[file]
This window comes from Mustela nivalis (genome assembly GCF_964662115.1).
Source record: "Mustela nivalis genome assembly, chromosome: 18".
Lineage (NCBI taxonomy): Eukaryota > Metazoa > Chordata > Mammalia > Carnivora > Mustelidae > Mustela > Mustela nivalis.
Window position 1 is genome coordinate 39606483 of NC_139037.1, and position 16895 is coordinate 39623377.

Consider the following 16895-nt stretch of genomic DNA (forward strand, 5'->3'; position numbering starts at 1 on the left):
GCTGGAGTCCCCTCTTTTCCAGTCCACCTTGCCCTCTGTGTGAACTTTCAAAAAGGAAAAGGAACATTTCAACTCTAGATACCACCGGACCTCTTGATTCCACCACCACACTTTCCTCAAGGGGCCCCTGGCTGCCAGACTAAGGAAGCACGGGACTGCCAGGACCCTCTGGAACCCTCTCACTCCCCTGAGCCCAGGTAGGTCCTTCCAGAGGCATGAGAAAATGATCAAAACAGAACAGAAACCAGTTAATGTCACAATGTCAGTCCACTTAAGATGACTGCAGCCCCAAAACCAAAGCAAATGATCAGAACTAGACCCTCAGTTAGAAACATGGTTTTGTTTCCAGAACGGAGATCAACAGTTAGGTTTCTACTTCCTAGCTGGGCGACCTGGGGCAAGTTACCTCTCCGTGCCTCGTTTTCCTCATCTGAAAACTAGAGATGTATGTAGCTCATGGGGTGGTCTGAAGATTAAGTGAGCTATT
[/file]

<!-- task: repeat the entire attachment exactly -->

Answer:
This window comes from Mustela nivalis (genome assembly GCF_964662115.1).
Source record: "Mustela nivalis genome assembly, chromosome: 18".
Lineage (NCBI taxonomy): Eukaryota > Metazoa > Chordata > Mammalia > Carnivora > Mustelidae > Mustela > Mustela nivalis.
Window position 1 is genome coordinate 39606483 of NC_139037.1, and position 16895 is coordinate 39623377.

Consider the following 16895-nt stretch of genomic DNA (forward strand, 5'->3'; position numbering starts at 1 on the left):
GCTGGAGTCCCCTCTTTTCCAGTCCACCTTGCCCTCTGTGTGAACTTTCAAAAAGGAAAAGGAACATTTCAACTCTAGATACCACCGGACCTCTTGATTCCACCACCACACTTTCCTCAAGGGGCCCCTGGCTGCCAGACTAAGGAAGCACGGGACTGCCAGGACCCTCTGGAACCCTCTCACTCCCCTGAGCCCAGGTAGGTCCTTCCAGAGGCATGAGAAAATGATCAAAACAGAACAGAAACCAGTTAATGTCACAATGTCAGTCCACTTAAGATGACTGCAGCCCCAAAACCAAAGCAAATGATCAGAACTAGACCCTCAGTTAGAAACATGGTTTTGTTTCCAGAACGGAGATCAACAGTTAGGTTTCTACTTCCTAGCTGGGCGACCTGGGGCAAGTTACCTCTCCGTGCCTCGTTTTCCTCATCTGAAAACTAGAGATGTATGTAGCTCATGGGGTGGTCTGAAGATTAAGTGAGCTATT